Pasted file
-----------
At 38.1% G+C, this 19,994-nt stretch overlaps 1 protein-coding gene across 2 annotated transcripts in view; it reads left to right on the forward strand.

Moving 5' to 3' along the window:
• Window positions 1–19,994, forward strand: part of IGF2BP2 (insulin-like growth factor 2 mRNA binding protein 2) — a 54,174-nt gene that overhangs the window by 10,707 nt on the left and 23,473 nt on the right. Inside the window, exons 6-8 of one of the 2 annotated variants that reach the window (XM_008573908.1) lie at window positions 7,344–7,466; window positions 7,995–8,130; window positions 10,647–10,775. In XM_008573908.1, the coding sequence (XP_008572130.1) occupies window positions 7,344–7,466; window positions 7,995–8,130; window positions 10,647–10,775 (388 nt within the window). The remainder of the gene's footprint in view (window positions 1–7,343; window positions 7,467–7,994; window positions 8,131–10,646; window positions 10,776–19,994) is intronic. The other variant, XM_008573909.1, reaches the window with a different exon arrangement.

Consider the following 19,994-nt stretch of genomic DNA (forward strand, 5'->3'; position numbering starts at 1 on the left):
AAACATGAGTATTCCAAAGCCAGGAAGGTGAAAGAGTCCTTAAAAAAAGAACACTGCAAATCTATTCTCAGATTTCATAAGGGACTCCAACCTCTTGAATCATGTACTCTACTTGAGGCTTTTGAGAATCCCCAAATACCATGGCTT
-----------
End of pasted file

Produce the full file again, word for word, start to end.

At 38.1% G+C, this 19,994-nt stretch overlaps 1 protein-coding gene across 2 annotated transcripts in view; it reads left to right on the forward strand.

Moving 5' to 3' along the window:
• Window positions 1–19,994, forward strand: part of IGF2BP2 (insulin-like growth factor 2 mRNA binding protein 2) — a 54,174-nt gene that overhangs the window by 10,707 nt on the left and 23,473 nt on the right. Inside the window, exons 6-8 of one of the 2 annotated variants that reach the window (XM_008573908.1) lie at window positions 7,344–7,466; window positions 7,995–8,130; window positions 10,647–10,775. In XM_008573908.1, the coding sequence (XP_008572130.1) occupies window positions 7,344–7,466; window positions 7,995–8,130; window positions 10,647–10,775 (388 nt within the window). The remainder of the gene's footprint in view (window positions 1–7,343; window positions 7,467–7,994; window positions 8,131–10,646; window positions 10,776–19,994) is intronic. The other variant, XM_008573909.1, reaches the window with a different exon arrangement.

Consider the following 19,994-nt stretch of genomic DNA (forward strand, 5'->3'; position numbering starts at 1 on the left):
AAACATGAGTATTCCAAAGCCAGGAAGGTGAAAGAGTCCTTAAAAAAAGAACACTGCAAATCTATTCTCAGATTTCATAAGGGACTCCAACCTCTTGAATCATGTACTCTACTTGAGGCTTTTGAGAATCCCCAAATACCATGGCTT